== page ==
Tuesday, November 22, 2016

Deficiency of the QKI Gene and Cancer

The University of Texas MD Cancer Center has concluded that the survival of cancer cells is possibly linked to the deficiency of a tumor suppressor gene called quaking. Quaking is also known as the QKI gene. The QKI gene is a huge contributor to the regulation of cancer stem cells in glioblastoma. Glioblastoma are the deadliest kind of brain tumor that one can have. The cells that make up these tumors, called glioma stem cells, are able to self-renew inexhaustibly until tumors are produced in the brain. The glioma cells self-renew by creating identical daughter cells when dividing. To maintain the process of cell division the glioma cells have to be in environments providing the proper cellular signals. 

When glioma cells are in optimal conditions, they are said to be in niches and can continue to divide. This increases the amount of cancer stem cells. Previous studies conducted proved that the QKI gene is a tumor suppressor that regulates cancer stem cells. In addition, QKI affects cellular activity by regulating endocytosis. This process is responsible for the degradation of receptors on the cell that allow the continuation of stem cell self-renewal. The increase in cell receptors due to deficiency of the QKI gene causes the cancer stem cells to divide in areas outside of the niches.  A defective QKI gene will result in an increase of the cell receptors on cancer stem cells. Therefore, the amount of glioma, cancer cells, can divide very rapidly even if they are located in areas outside of the niches.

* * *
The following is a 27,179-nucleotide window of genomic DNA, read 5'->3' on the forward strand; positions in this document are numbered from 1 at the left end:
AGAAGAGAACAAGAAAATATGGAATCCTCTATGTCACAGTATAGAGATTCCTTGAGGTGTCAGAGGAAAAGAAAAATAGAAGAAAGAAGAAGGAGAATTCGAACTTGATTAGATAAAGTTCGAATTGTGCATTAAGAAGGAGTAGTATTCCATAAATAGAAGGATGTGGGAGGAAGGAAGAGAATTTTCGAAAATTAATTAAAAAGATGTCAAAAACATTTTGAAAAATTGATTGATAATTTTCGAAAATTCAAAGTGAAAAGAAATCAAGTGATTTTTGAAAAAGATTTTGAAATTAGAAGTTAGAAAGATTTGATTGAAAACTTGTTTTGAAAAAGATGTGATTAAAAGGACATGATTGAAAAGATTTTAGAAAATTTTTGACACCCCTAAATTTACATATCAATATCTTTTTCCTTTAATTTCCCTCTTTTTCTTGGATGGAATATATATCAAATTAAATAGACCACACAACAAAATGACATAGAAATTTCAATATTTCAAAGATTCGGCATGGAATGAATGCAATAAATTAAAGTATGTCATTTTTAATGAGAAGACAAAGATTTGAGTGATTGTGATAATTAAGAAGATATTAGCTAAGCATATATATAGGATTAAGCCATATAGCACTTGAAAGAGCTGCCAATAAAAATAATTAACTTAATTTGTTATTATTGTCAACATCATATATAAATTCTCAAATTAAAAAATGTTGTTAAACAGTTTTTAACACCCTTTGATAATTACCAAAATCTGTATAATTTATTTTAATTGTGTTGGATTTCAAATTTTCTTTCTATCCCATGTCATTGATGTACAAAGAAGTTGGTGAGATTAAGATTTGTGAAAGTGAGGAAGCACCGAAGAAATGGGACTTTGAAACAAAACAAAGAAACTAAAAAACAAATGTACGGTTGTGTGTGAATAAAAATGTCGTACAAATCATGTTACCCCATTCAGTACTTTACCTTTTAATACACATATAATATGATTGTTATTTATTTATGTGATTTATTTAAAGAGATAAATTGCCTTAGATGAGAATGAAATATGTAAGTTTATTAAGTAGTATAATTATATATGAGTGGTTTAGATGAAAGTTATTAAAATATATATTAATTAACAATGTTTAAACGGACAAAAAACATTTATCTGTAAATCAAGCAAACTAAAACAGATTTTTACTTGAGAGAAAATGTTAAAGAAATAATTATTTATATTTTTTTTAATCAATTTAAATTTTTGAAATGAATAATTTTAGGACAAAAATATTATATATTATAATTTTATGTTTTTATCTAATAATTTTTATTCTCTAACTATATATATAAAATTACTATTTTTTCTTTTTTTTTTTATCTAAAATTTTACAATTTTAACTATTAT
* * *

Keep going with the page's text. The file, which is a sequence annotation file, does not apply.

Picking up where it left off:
According to Dr. Jian Hu, assistant professor of the Department of Cancer Biology, the discovery of the deficient QKI gene may lead to alternative methods for therapeutic treatments of cancer. This is a great discovery. I feel that scientists are making great progress and learning so much about the destructive disease that we call cancer. Cancer has taken, and is still taking, the lives of so many people. Cancer does not discriminate by age or the current great health one may have. Scientists can work on gene therapy techniques with the QKI in the future to learn more about cancer. Consequently, I hope to see the development of a technique to isolate a working QKI gene to administer to individuals with a deficient QKI gene as a cancer treatment. It is great that scientists have discovered so much about the worst kind of tumor that one can have. 

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